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Milton Berle

Birth Date: July 12, 1908
Birth Place: New York, New York, USA
Also Credited as: Milton Berlinger

Date of Death: March 27, 2002 / Age: 93
Location of Death: Los Angeles, California, USA
Cause of Death: colon cancer

Biography: Milton Berle (né Milton Berlinger) (July 12, 1908 – March 27, 2002) was an extremely popular Jewish American comedian, whose career spanned vaudeville, radio, television, and film, but who made his biggest mark in television. His greatest success was as the headliner for Texaco Star Theater on NBC from 1948 to June 14, 1955 (also known as the Buick-Berle Show when Buick became its sponsor in 1953). Berle was originally one of several rotating hosts for the program, but was selected as the permanent emcee in the fall of 1948, and quickly took the show to Number One in the early days of television ratings, swamping all competition with an 80 percent share of the viewing audience. Many theaters and other businesses closed on Tuesday nights, as people stayed home to watch the antics of this highly visual comedian.

Berle was born in a five-story walkup at 68 West 118th Street in New York City. Being Jewish, [1] one of his best remembered jokes was, "Any time a person goes into a delicatessen and orders a pastrami on white bread, somewhere a Jew dies."

It is said that Milton Berle was responsible for the sale of more television sets in the United States than any other individual. This earned him the sobriquet "Mr. Television". He was also known as "Uncle Miltie," after a remark he made to children on one program to "listen to your Uncle Miltie" and go to bed.

Berle was so popular that NBC signed him to an exclusive 30-year contract in 1951, not realizing that the lifespan of a comedian on television would be considerably shorter. A one-season series shot in 1955 on the West Coast, The Milton Berle Show, fell flat, with the exception of several memorable appearances by a young Elvis Presley. Berle later appeared in the Kraft Music Hall series, but NBC was finding increasingly fewer roles for its one-time superstar. By 1960, he was reduced to hosting a game show, Jackpot Bowling, delivering his quips in-between the on-screen efforts of bowling contestants.

Unable to find or accept other television work, Berle played Las Vegas, made nightclub appearances, appeared on Broadway in Herb Gardner's The Goodbye People in 1968, and appeared in many films (mostly as himself). These included Always Leave Them Laughing (1949) with Virginia Mayo and Bert Lahr, Let's Make Love, with Marilyn Monroe and Yves Montand (1960); It's a Mad, Mad, Mad, Mad World (1963); The Loved One (1965); The Oscar (1966); Lepke (1975); Woody Allen's Broadway Danny Rose (1984); and Driving Me Crazy (1991). He also had guest roles on television series such as The Jack Benny Show, Make Room for Daddy, The Lucy Show, Batman, The Big Valley, Get Smart, The Mod Squad, Ironside, Mannix, McCloud, The Love Boat, CHiPs, Fame, Fantasy Island, Gimme a Break, Diff'rent Strokes, Murder, She Wrote, Beverly Hills 90210, The Fresh Prince of Bel-Air, The Nanny, Roseanne, Sister, Sister, and many others.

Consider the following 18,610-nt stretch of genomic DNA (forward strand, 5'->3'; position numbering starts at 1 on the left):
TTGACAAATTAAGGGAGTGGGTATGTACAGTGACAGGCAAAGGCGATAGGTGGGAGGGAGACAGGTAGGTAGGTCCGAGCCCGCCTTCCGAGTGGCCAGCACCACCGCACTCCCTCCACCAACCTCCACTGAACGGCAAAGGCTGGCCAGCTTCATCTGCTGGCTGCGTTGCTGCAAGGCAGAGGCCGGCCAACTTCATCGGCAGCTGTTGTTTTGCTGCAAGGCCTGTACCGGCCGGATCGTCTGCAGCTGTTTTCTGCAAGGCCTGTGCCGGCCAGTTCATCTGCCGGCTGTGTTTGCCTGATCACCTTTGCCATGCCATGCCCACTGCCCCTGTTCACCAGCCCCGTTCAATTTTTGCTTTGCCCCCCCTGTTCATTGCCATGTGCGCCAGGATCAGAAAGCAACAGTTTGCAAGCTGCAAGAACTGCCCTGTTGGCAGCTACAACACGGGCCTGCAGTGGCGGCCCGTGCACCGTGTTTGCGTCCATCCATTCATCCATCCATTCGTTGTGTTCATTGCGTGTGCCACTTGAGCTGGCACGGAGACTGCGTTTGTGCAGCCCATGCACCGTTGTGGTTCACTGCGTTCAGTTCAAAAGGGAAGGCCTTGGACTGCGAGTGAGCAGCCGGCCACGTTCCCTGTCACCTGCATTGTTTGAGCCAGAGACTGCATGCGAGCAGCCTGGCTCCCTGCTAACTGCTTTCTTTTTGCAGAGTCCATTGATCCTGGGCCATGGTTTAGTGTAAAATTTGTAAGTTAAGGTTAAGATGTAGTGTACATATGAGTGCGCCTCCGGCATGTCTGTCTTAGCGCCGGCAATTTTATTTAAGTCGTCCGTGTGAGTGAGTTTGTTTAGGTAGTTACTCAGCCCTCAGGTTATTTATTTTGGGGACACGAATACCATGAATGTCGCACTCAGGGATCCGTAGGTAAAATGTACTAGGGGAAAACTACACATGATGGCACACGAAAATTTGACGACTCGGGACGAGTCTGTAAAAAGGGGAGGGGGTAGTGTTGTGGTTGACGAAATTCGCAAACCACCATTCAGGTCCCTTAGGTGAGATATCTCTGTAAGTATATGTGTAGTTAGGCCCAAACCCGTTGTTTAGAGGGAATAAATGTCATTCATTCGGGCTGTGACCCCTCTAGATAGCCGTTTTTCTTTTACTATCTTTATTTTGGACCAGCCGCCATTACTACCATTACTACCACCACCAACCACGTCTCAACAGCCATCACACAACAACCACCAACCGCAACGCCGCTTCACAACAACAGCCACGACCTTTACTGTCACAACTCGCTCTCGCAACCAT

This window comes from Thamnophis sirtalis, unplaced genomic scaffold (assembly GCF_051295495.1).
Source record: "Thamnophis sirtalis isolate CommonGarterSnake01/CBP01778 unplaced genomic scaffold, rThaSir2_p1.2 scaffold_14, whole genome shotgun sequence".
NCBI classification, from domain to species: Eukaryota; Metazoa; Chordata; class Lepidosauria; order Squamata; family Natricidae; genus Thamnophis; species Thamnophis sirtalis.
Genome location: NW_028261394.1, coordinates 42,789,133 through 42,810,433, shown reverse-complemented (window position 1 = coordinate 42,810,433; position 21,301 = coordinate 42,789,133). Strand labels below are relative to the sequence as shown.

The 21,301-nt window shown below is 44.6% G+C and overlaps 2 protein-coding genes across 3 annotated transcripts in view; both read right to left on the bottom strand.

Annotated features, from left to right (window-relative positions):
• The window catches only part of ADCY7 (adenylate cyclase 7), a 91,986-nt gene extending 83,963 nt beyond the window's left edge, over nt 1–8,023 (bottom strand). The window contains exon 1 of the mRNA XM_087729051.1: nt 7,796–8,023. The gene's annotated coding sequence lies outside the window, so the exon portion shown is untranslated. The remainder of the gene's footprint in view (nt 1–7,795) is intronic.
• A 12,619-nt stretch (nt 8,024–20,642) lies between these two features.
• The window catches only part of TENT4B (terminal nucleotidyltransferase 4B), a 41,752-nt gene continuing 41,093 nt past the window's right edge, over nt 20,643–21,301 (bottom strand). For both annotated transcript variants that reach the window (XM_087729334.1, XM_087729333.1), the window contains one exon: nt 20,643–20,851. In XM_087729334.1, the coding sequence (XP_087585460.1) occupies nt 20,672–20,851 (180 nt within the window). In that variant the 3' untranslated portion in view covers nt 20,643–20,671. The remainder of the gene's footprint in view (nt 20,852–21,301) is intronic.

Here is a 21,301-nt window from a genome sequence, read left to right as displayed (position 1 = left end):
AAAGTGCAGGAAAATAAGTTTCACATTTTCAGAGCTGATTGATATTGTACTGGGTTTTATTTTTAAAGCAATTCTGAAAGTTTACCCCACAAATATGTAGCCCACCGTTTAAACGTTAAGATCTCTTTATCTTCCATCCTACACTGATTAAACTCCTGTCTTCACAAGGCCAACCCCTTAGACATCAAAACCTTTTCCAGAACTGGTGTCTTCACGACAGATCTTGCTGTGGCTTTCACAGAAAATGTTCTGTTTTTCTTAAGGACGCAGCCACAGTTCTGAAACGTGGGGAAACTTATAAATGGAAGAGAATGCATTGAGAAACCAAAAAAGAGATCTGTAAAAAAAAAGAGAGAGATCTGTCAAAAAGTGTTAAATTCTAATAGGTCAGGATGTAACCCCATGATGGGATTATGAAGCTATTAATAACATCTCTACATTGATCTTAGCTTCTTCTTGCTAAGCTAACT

In 1966, freed in part from the obligations of his NBC contract, Berle was signed to a new weekly variety series on ABC. The show failed to capture the large audience Berle commanded in the 1950s, and was cancelled after one season. He later appeared as guest villain "Louie the Lilac" on the short-lived (but wildly popular) Batman series, also on ABC.

Like Jackie Gleason, one of his contemporaries, Berle proved to be a good dramatic actor and was acclaimed for several such performances, most notably his lead role in "Doyle Against The House" on the Dick Powell Show in 1961, for which he received an Emmy nomination. He also played the part of a blind survivor of an airplane crash in Seven in Darkness, the first in ABC's popular Movie of the Week series, and was often seen on the Hollywood Palace variety show on ABC. By 1970, however, he was appearing primarily as a nod to his past, an increasingly nostalgic figure.

One of Berle's most memorable later appearances came in 1985 on NBC's Amazing Stories in an episode called "Fine Tuning", where friendly aliens from space, having received TV signals from the Earth of the 1950s, travel to Hollywood in search of their idols, Lucille Ball and Jackie Gleason and Burns and Allen - and Milton Berle. (Berle, speaking gibberish, is the only person able to communicate directly with the aliens.)

In later life, he presided as the master of ceremonies for many Friar's Club roasts and other gatherings. In 1988, a series of syndicated TV specials with the umbrella title "Milton Berle: The Second Time Around" recycled footage from the live Texaco Star Theater programs (unseen for decades) and helped to introduce Berle's brand of comedy to a new audience.

Berle had one of the greatest joke collections in the world, with about 6.5 million jokes on computer. The books Milton Berle's Private Joke File and The Rest of the Best of Milton Berle's Private Joke File each had 10,000 of these jokes.

Milton Berle was one of the first seven people to be inducted into the Television Academy Hall of Fame in 1984. He died of colon cancer in March, 2002 and was interred in the Hillside Memorial Park Cemetery in Culver City, California.

Biography Credit: Wikipedia
 

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Starring/Leading Roles

This Is Your Life (1952) ... Himself (2 episodes)




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